I mentioned a couple weeks ago that we had a yard sale of our own so I thought I'd share some of the details and a little bit of advice for anyone else who wants to brave the world of yard-selling. I was inspired by this post by The Nester to purge our house of the "things we like but don't need" in hopes of achieving a less cluttered & simpler home.
Following her advice, I went through the house and sorted out all the stuff we didn't actually have a use for or a space for. I went through every area of the house to find items - clothes in the closet I don't wear, movies we don't watch, knick knacks that are just cluttering my shelves -and I piled it all in the basement. Then I waited a while to see what I still needed...and it wasn't much! I pulled out the few things I really wanted to keep, and the rest got a price tag and a trip to the garage! It felt so good to see such a big pile of stuff leave the house. I will definitely use this method again, but I'm also keeping a running "yard sale box" in the basement so I can throw in things to sell as I find them.
If you want to clear some clutter and make a little moolah (does anyone else use that word?) of your own, I would definitely recommend checking out that article. And if you're new to the yard sale world, here are my tips for having a successful sale (warning - this is a lot of words with no pictures! Sorry!):
1. Post good signs. Your signs should be readable by someone driving by and should clearly indicate the direction to the sale. Put one at each corner along the route to keep shoppers headed in the right direction. I made my signs with cardboard stapled to wooden stakes. Then I painted the info on in nice BIG letters. You want it to grab attention so people will come! Mine usually include the words "yard sale," a big arrow pointing the way, the distance to my house, the time of the sale, and my address.
2. Advertise. This is especially important if you live off the beaten path. (if you live near a main road, like me, you may be fine with just signs) I always start shopping with advertised sales and only follow signs I pass on the way. But first weigh the cost! It's great to list in free places like Craigslist, but here it would have cost $45 to get in the paper (I didn't know if I would even make that much!) so take that into consideration.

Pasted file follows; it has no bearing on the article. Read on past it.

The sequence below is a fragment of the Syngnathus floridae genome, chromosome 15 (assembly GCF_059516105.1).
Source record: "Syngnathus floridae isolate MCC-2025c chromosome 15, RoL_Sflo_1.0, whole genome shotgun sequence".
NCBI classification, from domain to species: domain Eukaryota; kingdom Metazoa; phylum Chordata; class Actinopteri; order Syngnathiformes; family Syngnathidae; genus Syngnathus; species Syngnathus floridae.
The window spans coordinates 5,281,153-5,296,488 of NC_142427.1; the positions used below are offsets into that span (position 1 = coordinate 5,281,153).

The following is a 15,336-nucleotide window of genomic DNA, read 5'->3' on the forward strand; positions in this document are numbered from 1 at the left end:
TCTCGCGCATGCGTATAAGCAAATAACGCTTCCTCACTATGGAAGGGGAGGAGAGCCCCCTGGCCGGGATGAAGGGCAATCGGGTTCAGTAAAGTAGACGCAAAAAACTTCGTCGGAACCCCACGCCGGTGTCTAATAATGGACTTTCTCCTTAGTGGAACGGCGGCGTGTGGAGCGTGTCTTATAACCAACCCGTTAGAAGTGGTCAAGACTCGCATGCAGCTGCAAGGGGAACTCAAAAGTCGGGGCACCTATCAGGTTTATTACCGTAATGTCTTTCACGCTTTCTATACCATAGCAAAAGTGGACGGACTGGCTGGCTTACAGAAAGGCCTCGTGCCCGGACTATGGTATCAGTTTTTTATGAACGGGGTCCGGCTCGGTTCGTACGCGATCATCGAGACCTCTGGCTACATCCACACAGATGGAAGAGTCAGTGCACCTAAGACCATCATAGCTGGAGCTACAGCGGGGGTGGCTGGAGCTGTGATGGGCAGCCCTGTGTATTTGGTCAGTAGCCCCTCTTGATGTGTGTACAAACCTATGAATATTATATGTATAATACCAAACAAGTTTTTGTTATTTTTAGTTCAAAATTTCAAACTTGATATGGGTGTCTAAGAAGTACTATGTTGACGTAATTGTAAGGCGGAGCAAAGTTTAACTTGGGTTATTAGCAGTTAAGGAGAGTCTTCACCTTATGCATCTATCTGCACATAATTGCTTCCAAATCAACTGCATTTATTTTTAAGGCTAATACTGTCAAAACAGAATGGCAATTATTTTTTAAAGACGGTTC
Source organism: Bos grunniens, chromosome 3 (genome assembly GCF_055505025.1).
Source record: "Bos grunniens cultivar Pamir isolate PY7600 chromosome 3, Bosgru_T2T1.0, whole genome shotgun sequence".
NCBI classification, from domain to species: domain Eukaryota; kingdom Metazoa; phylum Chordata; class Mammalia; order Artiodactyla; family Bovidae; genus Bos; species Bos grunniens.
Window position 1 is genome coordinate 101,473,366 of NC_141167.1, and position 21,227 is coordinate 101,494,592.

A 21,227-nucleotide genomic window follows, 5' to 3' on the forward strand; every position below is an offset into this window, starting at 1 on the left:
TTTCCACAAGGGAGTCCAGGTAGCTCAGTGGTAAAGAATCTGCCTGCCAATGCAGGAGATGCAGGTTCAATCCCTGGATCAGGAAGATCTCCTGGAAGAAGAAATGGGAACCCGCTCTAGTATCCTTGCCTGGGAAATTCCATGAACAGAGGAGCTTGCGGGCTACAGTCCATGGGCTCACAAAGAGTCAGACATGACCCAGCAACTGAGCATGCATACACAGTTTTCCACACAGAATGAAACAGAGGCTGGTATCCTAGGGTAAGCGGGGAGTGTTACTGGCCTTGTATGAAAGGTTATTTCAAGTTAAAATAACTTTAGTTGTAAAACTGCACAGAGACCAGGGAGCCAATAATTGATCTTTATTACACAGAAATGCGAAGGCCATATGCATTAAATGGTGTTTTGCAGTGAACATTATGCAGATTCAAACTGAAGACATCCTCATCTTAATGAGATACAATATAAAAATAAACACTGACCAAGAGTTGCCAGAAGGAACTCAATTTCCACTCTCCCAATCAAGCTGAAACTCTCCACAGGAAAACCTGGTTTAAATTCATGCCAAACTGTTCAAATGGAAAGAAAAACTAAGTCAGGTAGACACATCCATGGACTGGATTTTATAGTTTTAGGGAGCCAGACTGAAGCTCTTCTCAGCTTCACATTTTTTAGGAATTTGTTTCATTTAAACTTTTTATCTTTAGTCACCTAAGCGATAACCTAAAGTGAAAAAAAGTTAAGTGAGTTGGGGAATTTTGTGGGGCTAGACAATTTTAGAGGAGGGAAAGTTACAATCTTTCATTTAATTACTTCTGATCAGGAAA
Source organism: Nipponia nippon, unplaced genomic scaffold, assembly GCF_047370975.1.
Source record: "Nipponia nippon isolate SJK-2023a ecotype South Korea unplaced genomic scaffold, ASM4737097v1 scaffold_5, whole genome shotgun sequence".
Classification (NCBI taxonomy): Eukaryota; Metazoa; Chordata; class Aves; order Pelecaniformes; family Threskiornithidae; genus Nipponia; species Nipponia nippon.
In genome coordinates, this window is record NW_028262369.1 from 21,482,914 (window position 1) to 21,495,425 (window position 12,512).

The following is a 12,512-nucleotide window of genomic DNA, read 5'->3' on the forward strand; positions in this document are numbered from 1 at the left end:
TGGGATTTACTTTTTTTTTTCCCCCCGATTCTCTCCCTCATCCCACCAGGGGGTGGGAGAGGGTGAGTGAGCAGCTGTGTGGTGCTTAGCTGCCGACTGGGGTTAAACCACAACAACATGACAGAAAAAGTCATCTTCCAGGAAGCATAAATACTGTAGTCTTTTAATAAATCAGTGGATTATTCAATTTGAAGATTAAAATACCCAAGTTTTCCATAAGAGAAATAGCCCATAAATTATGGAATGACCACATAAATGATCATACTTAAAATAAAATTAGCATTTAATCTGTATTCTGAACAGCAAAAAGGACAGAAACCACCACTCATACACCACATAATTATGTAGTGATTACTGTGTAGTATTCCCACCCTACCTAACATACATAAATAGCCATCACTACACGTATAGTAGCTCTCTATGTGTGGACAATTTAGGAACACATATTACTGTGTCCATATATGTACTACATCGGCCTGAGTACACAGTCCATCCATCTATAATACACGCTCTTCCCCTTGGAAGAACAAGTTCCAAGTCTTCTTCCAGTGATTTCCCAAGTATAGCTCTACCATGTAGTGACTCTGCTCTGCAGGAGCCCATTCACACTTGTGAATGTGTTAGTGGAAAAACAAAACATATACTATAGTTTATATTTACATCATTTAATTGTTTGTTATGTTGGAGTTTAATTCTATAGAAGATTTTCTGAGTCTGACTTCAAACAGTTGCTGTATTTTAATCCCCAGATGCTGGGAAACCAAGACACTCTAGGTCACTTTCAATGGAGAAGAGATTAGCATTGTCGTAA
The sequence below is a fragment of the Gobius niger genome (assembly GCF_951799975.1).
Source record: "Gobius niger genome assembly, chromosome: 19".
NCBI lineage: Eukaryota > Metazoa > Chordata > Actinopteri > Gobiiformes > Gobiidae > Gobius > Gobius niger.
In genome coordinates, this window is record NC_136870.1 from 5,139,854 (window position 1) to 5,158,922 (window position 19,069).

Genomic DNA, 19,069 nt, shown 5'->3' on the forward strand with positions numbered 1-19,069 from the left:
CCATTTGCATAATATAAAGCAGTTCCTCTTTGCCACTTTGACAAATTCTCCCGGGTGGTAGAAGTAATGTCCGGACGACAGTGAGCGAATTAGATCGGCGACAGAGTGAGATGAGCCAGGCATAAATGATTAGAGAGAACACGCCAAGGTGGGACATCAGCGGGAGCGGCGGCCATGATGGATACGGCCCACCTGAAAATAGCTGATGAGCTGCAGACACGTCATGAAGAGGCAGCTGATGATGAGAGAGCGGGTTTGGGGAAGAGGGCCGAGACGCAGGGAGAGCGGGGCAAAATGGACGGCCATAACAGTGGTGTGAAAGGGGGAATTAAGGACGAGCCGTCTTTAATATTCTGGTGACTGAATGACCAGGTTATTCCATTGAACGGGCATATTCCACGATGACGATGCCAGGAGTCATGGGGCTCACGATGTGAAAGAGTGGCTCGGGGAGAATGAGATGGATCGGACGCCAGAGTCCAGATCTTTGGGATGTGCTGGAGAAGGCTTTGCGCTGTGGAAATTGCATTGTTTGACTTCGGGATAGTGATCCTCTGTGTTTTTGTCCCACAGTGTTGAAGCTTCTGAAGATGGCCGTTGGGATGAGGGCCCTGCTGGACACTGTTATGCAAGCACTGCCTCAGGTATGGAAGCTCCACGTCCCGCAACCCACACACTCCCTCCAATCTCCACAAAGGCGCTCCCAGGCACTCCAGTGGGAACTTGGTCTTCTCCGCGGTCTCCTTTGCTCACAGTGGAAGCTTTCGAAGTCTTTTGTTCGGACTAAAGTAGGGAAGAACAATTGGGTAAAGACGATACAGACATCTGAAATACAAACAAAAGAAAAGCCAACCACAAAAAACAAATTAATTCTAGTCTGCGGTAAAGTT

3. Bring a friend. By involving more people, you can advertise yourself as a milti-family sale which will increase your traffic. People come where there is more likely to be lots of stuff. On that note, make sure you have enough stuff for a worthwhile sale. It may be better to postpone until you have a good offering of merchandise.
4. Put attention-getters out front. Big ticket merchandise, like furniture and large baby items, should be placed front and center to draw people in. I put them near the end of the driveway so they are the first thing shoppers see. Then my less eye-catching items can be put further back on the driveway or in the garage. (If you have space to spread out down the driveway, use it! You want your sale to look big from the road so people will stop.) This is a sketch or the layout of our garage & driveway on sale day:
5. Clearly mark prices. People are much more likely to consider purchasing something if they know they price. Some would rather walk away than ask and you don't want to lose a sale! I use a combination of individual sticker and group signs (like "all shirts $0.50) and on larger items I put a large tag like a sticky note or even a sheet of paper.
6. Barter. Most people expect to barter at yard sales (and I think it's half the fun!) so it can be a big turn off when sellers won't negotiate. It's important to consider the cost of not bartering...would you rather drag something back in the house than sell it for less? Anything I don't sell goes to the thrift store, so I'd rather get something for it than nothing. Remember, your main goal is to get rid of stuff you don't need.
7. Be on time. Open when you say you'll open, and close when you say you'll close. If you advertise to start at 8:00, people will probably show up at 7:45. If you aren't set up yet they'll move on to the next sale and probably won't come back. The same goes for closing. If you're supposed to be open until 2:00, don't pack up until at LEAST 2:00. I've gone to sales at 1:30 and seen people boxing things up. I just kept driving. Sale lost! It's a good idea to check around and see what times are popular in your area and try to match them.
8. Have plenty of change. You don't want to lose a sale just because you can't break a bill. I have found it helpful to work in quarters when pricing, and mark everything in increments of $0.25. That way I only need quarters for change! For cheaper items, like small toys, I will group them together in a ziploc bag and ask $0.25 for the whole thing.
9. Be honest. Always. Whether you are advertising (don't call it a multi-family sale unless it really is) or trying to make a sale (Is there a stain on the curtain? Let them know!) it's best to be honest with buyers.
10. Price reasonably. No one cares how much you love it/payed for it/used it. All they know is they want to get it for an awesome price. I always consider what I would want to pay for an item, and price it that way. It's like returning the favor to everyone who sells me things for the price I want to pay. In the last few hours of a sale, I will go half price on everything. Remember, it's better to sell it for a low price than throw it away and get nothing!
The Nester's Advice
Young House Love's Advice
Money Saving Mom's Advice
Remember to have fun, and enjoy the freeing feeling of getting that clutter out of your home!